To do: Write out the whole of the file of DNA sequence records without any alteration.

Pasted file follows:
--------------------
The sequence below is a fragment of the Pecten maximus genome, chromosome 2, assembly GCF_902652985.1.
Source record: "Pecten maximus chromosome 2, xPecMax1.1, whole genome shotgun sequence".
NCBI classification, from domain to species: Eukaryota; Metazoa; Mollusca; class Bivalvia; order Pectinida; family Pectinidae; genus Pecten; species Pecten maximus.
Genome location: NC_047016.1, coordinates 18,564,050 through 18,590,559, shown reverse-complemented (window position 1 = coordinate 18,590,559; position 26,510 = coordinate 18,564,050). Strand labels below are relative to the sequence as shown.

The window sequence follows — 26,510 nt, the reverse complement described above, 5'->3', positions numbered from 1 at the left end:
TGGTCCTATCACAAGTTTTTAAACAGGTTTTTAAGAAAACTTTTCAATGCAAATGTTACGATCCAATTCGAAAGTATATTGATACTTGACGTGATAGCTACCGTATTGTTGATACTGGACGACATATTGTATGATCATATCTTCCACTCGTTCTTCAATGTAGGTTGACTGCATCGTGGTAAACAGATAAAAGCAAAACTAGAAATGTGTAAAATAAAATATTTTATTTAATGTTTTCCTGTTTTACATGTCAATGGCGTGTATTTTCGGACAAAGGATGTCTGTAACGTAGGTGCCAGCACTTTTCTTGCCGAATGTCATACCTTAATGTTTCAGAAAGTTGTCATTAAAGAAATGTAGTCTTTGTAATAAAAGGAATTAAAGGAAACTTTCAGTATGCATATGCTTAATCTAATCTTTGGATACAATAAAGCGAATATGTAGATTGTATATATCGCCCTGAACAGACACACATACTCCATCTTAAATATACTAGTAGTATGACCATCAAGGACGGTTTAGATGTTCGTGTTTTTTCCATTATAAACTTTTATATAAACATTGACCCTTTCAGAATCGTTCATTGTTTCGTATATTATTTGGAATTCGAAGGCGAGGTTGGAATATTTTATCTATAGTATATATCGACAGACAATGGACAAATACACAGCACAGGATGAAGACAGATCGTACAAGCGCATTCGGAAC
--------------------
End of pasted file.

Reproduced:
The sequence below is a fragment of the Pecten maximus genome, chromosome 2, assembly GCF_902652985.1.
Source record: "Pecten maximus chromosome 2, xPecMax1.1, whole genome shotgun sequence".
NCBI classification, from domain to species: Eukaryota; Metazoa; Mollusca; class Bivalvia; order Pectinida; family Pectinidae; genus Pecten; species Pecten maximus.
Genome location: NC_047016.1, coordinates 18,564,050 through 18,590,559, shown reverse-complemented (window position 1 = coordinate 18,590,559; position 26,510 = coordinate 18,564,050). Strand labels below are relative to the sequence as shown.

The window sequence follows — 26,510 nt, the reverse complement described above, 5'->3', positions numbered from 1 at the left end:
TGGTCCTATCACAAGTTTTTAAACAGGTTTTTAAGAAAACTTTTCAATGCAAATGTTACGATCCAATTCGAAAGTATATTGATACTTGACGTGATAGCTACCGTATTGTTGATACTGGACGACATATTGTATGATCATATCTTCCACTCGTTCTTCAATGTAGGTTGACTGCATCGTGGTAAACAGATAAAAGCAAAACTAGAAATGTGTAAAATAAAATATTTTATTTAATGTTTTCCTGTTTTACATGTCAATGGCGTGTATTTTCGGACAAAGGATGTCTGTAACGTAGGTGCCAGCACTTTTCTTGCCGAATGTCATACCTTAATGTTTCAGAAAGTTGTCATTAAAGAAATGTAGTCTTTGTAATAAAAGGAATTAAAGGAAACTTTCAGTATGCATATGCTTAATCTAATCTTTGGATACAATAAAGCGAATATGTAGATTGTATATATCGCCCTGAACAGACACACATACTCCATCTTAAATATACTAGTAGTATGACCATCAAGGACGGTTTAGATGTTCGTGTTTTTTCCATTATAAACTTTTATATAAACATTGACCCTTTCAGAATCGTTCATTGTTTCGTATATTATTTGGAATTCGAAGGCGAGGTTGGAATATTTTATCTATAGTATATATCGACAGACAATGGACAAATACACAGCACAGGATGAAGACAGATCGTACAAGCGCATTCGGAAC